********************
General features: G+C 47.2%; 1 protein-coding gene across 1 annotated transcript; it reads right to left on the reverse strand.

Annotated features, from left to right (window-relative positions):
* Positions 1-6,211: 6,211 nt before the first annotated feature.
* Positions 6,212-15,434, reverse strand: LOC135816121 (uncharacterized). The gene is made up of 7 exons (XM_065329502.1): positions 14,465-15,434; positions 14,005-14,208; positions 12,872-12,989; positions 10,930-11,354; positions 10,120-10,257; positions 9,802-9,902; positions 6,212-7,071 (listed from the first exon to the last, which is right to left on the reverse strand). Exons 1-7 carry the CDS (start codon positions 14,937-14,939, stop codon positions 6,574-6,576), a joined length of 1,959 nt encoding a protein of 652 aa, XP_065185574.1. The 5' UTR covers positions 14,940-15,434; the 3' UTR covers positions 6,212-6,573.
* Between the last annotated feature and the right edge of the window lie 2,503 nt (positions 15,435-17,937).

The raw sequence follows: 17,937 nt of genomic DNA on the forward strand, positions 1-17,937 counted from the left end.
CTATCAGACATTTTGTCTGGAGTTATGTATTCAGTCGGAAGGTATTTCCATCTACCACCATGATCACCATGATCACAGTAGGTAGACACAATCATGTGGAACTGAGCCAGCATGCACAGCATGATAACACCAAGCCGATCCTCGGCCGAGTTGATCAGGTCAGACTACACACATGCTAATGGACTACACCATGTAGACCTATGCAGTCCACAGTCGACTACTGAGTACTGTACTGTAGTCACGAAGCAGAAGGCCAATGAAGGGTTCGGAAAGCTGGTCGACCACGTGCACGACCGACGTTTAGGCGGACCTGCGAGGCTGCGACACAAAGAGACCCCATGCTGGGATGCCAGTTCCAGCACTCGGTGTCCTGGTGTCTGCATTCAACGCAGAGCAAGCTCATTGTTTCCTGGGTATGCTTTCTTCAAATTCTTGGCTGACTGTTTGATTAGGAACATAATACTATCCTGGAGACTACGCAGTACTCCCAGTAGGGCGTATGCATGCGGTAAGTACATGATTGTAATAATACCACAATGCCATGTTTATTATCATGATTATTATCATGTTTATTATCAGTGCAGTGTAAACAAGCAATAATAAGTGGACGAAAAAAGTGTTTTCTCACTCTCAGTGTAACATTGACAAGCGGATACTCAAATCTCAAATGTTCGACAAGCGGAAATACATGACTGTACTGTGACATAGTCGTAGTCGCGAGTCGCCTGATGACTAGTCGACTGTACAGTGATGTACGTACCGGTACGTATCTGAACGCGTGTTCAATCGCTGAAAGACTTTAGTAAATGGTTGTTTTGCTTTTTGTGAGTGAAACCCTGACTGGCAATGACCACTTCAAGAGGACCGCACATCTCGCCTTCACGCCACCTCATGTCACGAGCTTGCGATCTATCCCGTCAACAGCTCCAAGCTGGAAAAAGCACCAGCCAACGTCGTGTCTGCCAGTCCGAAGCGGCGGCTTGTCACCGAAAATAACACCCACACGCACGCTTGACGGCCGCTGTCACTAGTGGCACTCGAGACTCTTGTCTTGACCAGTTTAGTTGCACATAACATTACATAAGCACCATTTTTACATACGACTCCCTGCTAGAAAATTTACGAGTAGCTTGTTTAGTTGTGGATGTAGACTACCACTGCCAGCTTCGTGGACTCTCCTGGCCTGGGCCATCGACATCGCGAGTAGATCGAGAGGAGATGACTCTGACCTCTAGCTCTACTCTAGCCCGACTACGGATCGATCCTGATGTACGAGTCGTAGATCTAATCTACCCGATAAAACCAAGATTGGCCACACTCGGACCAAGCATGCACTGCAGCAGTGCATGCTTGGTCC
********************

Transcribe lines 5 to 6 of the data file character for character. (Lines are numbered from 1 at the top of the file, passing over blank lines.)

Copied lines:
* Between the last annotated feature and the right edge of the window lie 2,503 nt (positions 15,435-17,937).

The raw sequence follows: 17,937 nt of genomic DNA on the forward strand, positions 1-17,937 counted from the left end.